Aluminum tolerance in maize is associated with higher MATE1 gene copy number

Lyza G. Maron, Claudia T. Guimarães, Matias Kirst, Patrice S. Albert, James A. Birchler, Peter J. Bradbury, Edward S. Buckler, Alison E. Coluccio, Tatiana V. Danilova, David A Kudrna, Jurandir V. Magalhaes, Miguel A. Piñeros, Michael C. Schatz, Rod A Wing, Leon V. Kochian

Research output: Contribution to journalArticle

140 Citations (Scopus)

Abstract

Genome structure variation, including copy number variation and presence/absence variation, comprises a large extent of maize genetic diversity; however, its effect on phenotypes remains largely unexplored. Here, we describe how copy number variation underlies a rare allele that contributes to maize aluminum (Al) tolerance. Al toxicity is the primary limitation for crop production on acid soils, which make up 50% of the world's potentially arable lands. In a recombinant inbred linemapping population, copy number variation of the Al tolerance gene multidrug and toxic compound extrusion 1 (MATE1) is the basis for the quantitative trait locus of largest effect on phenotypic variation. This expansion in MATE1 copy number is associated with higher MATE1 expression, which in turn results in superior Al tolerance. The three MATE1 copies are identical and are part of a tandem triplication. Only three maize inbred lines carrying the three-copy allele were identified from maize and teosinte diversity panels, indicating that copy number variation for MATE1 is a rare, and quite likely recent, event. These maize lines with higher MATE1 copy number are also Al-tolerant, have high MATE1 expression, and originate from regions of highly acidic soils. Our findings show a role for copy number variation in the adaptation of maize to acidic soils in the tropics and suggest that genome structural changes may be a rapid evolutionary response to new environments.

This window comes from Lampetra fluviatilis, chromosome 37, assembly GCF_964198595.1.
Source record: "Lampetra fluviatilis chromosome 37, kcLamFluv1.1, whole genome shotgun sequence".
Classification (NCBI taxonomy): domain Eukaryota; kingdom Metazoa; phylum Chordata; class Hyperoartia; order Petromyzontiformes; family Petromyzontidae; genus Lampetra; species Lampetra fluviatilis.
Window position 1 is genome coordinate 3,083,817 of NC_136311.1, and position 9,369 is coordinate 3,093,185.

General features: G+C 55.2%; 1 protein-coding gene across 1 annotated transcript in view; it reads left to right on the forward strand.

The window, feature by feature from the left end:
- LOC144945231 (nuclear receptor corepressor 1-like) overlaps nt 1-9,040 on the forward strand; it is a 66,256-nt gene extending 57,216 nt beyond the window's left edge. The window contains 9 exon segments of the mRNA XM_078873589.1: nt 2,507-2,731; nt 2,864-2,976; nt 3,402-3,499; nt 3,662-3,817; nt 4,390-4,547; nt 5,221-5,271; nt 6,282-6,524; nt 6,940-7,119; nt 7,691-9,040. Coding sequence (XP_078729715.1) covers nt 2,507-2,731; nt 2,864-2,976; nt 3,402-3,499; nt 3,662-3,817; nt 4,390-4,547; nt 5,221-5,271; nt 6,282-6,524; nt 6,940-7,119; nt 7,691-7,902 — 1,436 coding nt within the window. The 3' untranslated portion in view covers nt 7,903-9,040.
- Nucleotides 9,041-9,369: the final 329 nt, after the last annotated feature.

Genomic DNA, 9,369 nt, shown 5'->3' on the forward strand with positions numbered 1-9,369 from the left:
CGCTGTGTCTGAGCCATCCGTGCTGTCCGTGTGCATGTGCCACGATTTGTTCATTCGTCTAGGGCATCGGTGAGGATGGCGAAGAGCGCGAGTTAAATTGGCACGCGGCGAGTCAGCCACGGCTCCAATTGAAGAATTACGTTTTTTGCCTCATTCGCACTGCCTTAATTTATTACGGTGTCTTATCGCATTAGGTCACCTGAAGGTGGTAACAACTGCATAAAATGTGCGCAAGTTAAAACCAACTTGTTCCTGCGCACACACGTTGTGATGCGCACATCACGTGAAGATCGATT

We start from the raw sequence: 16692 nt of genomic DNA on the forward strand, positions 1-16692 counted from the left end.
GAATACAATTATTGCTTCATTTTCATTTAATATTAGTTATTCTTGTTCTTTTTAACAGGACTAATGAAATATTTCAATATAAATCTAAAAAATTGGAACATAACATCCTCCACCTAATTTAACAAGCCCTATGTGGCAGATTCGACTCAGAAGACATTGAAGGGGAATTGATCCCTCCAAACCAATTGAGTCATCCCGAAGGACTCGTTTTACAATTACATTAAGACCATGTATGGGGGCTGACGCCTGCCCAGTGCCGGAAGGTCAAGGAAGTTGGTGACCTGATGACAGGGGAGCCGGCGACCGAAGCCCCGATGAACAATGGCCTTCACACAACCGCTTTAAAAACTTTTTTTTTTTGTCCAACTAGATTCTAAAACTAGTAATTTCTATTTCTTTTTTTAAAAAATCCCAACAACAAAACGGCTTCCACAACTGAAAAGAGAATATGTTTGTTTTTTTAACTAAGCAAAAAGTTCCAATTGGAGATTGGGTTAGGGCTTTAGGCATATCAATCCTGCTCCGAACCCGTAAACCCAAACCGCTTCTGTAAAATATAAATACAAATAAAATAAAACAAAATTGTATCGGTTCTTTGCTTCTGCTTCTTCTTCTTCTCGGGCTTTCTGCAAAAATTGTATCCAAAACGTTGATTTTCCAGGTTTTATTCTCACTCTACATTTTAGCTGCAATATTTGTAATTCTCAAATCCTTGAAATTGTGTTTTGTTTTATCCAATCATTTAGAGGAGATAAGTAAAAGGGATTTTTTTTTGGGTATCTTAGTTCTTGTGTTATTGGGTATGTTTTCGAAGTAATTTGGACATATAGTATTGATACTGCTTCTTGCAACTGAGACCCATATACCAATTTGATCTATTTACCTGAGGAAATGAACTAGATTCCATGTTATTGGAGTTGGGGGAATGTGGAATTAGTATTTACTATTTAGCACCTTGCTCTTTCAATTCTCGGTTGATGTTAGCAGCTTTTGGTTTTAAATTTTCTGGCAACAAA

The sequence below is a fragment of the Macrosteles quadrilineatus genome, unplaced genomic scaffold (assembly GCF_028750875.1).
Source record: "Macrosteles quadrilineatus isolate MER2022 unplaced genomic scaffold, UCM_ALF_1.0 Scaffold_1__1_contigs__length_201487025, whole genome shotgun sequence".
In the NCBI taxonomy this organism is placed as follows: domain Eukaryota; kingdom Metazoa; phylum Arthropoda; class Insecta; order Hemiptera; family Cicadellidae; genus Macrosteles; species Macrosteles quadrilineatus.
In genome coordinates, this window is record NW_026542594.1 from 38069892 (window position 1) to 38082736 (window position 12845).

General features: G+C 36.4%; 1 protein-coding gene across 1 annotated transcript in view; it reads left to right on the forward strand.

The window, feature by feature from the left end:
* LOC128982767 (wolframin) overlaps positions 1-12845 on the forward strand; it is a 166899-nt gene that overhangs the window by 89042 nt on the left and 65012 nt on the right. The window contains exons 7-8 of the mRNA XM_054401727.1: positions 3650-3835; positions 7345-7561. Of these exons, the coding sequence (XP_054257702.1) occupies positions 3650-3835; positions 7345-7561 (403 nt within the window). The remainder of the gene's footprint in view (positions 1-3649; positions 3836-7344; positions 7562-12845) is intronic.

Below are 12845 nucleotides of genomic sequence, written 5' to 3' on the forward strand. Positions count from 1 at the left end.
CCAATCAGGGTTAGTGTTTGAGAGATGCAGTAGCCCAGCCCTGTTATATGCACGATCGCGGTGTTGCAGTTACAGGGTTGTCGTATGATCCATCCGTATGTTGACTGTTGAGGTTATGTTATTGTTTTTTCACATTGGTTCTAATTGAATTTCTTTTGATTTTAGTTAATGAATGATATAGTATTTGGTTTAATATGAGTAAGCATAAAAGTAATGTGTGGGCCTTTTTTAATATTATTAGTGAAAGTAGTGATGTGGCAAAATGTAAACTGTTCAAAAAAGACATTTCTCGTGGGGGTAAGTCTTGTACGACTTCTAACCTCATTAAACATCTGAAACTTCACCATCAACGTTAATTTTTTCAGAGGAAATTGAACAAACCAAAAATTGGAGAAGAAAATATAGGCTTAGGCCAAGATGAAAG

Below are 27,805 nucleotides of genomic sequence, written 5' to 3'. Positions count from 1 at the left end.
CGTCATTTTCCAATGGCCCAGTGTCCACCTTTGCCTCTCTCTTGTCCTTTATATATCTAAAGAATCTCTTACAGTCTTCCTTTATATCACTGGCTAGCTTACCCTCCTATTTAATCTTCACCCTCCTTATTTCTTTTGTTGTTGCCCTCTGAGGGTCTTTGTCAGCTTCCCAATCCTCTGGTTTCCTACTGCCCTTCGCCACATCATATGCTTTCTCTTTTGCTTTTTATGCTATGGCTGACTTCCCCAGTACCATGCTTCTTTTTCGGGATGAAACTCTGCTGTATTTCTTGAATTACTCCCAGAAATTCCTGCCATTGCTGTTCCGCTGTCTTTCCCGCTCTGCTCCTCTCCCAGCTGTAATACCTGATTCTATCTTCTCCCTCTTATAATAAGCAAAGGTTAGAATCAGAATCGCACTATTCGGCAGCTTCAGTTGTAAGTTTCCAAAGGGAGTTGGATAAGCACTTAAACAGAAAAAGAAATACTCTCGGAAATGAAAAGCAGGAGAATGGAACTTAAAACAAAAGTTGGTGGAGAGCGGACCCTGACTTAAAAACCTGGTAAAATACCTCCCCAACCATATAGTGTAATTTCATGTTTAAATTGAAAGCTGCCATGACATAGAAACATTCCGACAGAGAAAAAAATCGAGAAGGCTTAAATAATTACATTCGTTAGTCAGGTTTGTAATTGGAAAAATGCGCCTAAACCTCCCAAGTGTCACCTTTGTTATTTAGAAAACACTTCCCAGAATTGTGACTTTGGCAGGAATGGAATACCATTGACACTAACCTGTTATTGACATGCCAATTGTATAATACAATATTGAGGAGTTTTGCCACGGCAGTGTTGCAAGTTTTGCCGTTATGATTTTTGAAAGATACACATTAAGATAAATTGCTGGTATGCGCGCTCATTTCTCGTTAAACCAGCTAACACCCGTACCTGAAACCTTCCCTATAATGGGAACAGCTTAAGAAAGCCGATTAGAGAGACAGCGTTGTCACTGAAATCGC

Original languageEnglish (US)
Pages (from-to)5241-5246
Number of pages6
JournalProceedings of the National Academy of Sciences of the United States of America
Volume110
Issue number13
DOIs
StatePublished - Mar 26 2013

Fingerprint

Gene Dosage
Poisons
Aluminum
Zea mays
Soil
Alleles
Genome
Quantitative Trait Loci
Phenotype
Acids
Population
Genes

Keywords

  • Abiotic stress
  • Selection

ASJC Scopus subject areas

  • General

Cite this

Maron, L. G., Guimarães, C. T., Kirst, M., Albert, P. S., Birchler, J. A., Bradbury, P. J., ... Kochian, L. V. (2013). Aluminum tolerance in maize is associated with higher MATE1 gene copy number. Proceedings of the National Academy of Sciences of the United States of America, 110(13), 5241-5246. https://doi.org/10.1073/pnas.1220766110

Aluminum tolerance in maize is associated with higher MATE1 gene copy number. / Maron, Lyza G.; Guimarães, Claudia T.; Kirst, Matias; Albert, Patrice S.; Birchler, James A.; Bradbury, Peter J.; Buckler, Edward S.; Coluccio, Alison E.; Danilova, Tatiana V.; Kudrna, David A; Magalhaes, Jurandir V.; Piñeros, Miguel A.; Schatz, Michael C.; Wing, Rod A; Kochian, Leon V.

In: Proceedings of the National Academy of Sciences of the United States of America, Vol. 110, No. 13, 26.03.2013, p. 5241-5246.

Research output: Contribution to journalArticle

Maron, LG, Guimarães, CT, Kirst, M, Albert, PS, Birchler, JA, Bradbury, PJ, Buckler, ES, Coluccio, AE, Danilova, TV, Kudrna, DA, Magalhaes, JV, Piñeros, MA, Schatz, MC, Wing, RA & Kochian, LV 2013, 'Aluminum tolerance in maize is associated with higher MATE1 gene copy number', Proceedings of the National Academy of Sciences of the United States of America, vol. 110, no. 13, pp. 5241-5246. https://doi.org/10.1073/pnas.1220766110